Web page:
What To Do if your Plant Has Erwinia Blight Disease
Erwinia Blight Disease is much easier to prevent than it is to cure. It’s a bacterial infection that causes wet, transparent mushy looking patches on the plant.
It starts just below soil level and creeps up to the stems and if left unchecked will cause wet lesions on the leaves.
Erwinia is a serious disease that can kill your philodendron in days. It’s caused by too much overwatering from overhead (this is one reason I recommend you don’t mist the leaves).
Prune the infected leaves, change the potting mix, minimize watering applications, and allow spacing in between plants for rapid drying of leaves. Unfortunately, bactericides have been shown to be ineffective against erwinia blight.
If the disease has spread to lots of leaves or many parts of the stem, it’s likely it’s incurable.
Toxicity – Is the Philodendron Dark Lord Toxic?
Unfortunately, yes. The philodendron dark lord is a toxic plant to cats, dogs and small children if ingested. It contains small oxalate crystals which are poisonous.
Help! What’s Wrong With my Plant? – Common Dark Lord Philodendron Problems
1. Leaves are Lacking that Characteristic Green Coloring
If your philodendron dark lord is kept in cool temperatures, it’s leaves start to produce less chlorophyll (known as chlorosis) and they lose their lovely green coloring. This is seen on the lower leaves first.
Too much direct light or nutrient deficiencies can also cause this fading. Placing your dark lord in the recommended light levels and giving it a complete fertilizer can help solve this problem.
2. Leaves are Turning Yellow
Be aware that this plant does change color naturally, I’ve seen healthy leaves with a slight tinge of yellow but if the leaves are turning all yellow this is an issue.
Yellow leaves can be caused by overwatering, underwatering, too high temperatures, too low temperatures as well as a nutrient deficiency.
Sometimes common sense is all that is needed to work out what the problem is. Ask yourself if any of the above seem likely to pinpoint what is causing the issue.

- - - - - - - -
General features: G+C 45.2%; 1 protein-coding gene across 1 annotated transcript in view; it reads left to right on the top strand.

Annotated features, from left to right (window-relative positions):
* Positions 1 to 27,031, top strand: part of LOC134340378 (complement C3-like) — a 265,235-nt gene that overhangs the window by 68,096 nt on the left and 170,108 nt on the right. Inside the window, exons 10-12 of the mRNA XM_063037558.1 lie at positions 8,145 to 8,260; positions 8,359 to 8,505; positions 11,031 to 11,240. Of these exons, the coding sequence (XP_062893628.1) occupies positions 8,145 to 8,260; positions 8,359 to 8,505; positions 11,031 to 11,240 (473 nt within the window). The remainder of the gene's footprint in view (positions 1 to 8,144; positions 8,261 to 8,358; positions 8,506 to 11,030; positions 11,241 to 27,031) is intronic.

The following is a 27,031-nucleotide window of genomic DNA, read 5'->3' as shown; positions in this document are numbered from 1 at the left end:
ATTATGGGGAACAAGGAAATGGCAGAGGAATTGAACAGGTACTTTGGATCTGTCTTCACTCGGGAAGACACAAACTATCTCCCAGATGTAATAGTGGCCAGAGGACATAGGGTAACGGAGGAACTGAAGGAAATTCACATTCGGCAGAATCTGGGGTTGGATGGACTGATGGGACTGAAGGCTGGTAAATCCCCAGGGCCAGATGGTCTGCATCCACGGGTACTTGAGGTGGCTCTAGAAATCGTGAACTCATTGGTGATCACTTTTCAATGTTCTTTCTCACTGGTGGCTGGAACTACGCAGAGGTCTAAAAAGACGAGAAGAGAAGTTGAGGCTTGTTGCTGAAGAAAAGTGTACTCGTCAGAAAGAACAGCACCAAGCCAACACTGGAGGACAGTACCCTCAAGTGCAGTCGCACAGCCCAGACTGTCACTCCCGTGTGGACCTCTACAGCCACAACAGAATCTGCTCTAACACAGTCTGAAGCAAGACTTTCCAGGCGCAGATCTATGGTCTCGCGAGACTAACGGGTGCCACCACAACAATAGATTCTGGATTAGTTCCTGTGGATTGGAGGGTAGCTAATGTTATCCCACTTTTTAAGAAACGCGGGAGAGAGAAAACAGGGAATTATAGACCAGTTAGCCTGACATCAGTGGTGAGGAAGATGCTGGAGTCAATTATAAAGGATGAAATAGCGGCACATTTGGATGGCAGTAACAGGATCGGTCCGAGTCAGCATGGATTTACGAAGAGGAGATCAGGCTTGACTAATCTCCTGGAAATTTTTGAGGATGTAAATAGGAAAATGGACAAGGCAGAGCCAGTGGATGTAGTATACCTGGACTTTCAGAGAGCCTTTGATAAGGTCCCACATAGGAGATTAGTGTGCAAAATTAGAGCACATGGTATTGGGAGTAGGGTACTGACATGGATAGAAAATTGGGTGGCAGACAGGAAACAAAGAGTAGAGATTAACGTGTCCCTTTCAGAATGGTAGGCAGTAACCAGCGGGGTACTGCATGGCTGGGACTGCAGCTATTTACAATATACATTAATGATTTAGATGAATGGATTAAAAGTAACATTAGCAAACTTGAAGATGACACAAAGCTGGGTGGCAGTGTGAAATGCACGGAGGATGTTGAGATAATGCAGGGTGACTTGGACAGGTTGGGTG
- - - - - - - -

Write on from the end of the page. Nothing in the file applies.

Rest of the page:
3. Leaf Edges are Turning Brown
Browning edges on philodendron leaves are a usually sign of underwatering. This is usually the first signal your plant will give you that it’s not getting enough water.
Check the quality of your potting mix, making sure there’s no compact, dry lumps. If the mix is pulling away from the sides of the pot or is tough, it needs aerating and a good watering as soon as possible to prevent further damage.
The potting mix should also be damp all the way through (not soggy though).
4. Leaves are Turning Different Colors
This actually isn’t a problem! In fact, it’s a good sign. The philodendron dark lord will naturally change from orange to red to a jet black or maroon color, sometimes they revert to a full lighter green. This is normal and these leaves should not be pruned.
5. Some Stems are Very Red Whilst Others Aren’t
Again, not a problem. Some stems produce a deep rich red color, others come out a lighter red. Completely normal coloring.
6. The Stems are Very Leggy and Drooping
Legginess with this plant can be normal as its stems are naturally very long, BUT if your plant is also drooping significantly and its leggy, this is a sure sign your plant needs some support.
This is a climbing variety and so will grow upwards. Use stakes or a pole to support its growth. It’s also possible your plant isn’t getting enough light.
Common FAQ – Philodendron Dark Lord
Should I Provide a Climbing Pole for my Philodendron Dark Lord?
Yes. A climbing pole covered with moss or coco coir can help provide stability for this plant as it grows. In fact, the healthiest dark lords I’ve seen tend to have a pole or at least stakes for support.
The pole also encourages the aerial roots to attach to the mesh, resulting more pronounced growth.
How Do I Get my Philodendron Dark Lord to Grow Faster?
A plant’s growth is entirely dictated by the light it receives. If you want your philodendron dark lord to grow faster you’ll need to place it in warm location that receives lots of bright, indirect light with 1-3 hours of direct cool morning sun.
You’ll also want to keep the humidity level high and provide a complete fertilizer.
Does my Philodendron Dark Lord Like Full Sun?
The philodendron dark lord can tolerate 1-3 hours of direct cool morning sun, but definitely not anything beyond that. This will scorch and burn the plant, leaving unsightly brown edges and even blackened marks on the leaves.
Can I Keep my Philodendron Outdoors?
Yes, you can, providing you have a shade cloth or something similar to protect it from too much direct sunlight. A 20-40% shade cloth is fine. It’s best suited to areas 9b-11 when grown outdoors. You can check which zone you live in on this map.
Temperatures should never drop below 55 Degrees Fahrenheit, and it should come indoors way before the first signs of frost hit (if you live in a more northern area).
Where Can I Buy a Philodendron Dark Lord?
Philodendron dark lords are a rare and coveted find amongst plant collectors. You can sometimes find them on Etsy, or listed on specialised nurseries. Be prepared to join a waitlist or attend an online auction for this plant, especially if it’s matured.
How Much Does a Philodendron Dark Lord Cost to Buy?
Prices will depend on the plant’s condition, age and size, but in general you can expect to pay anywhere between $60-$570 for this plant.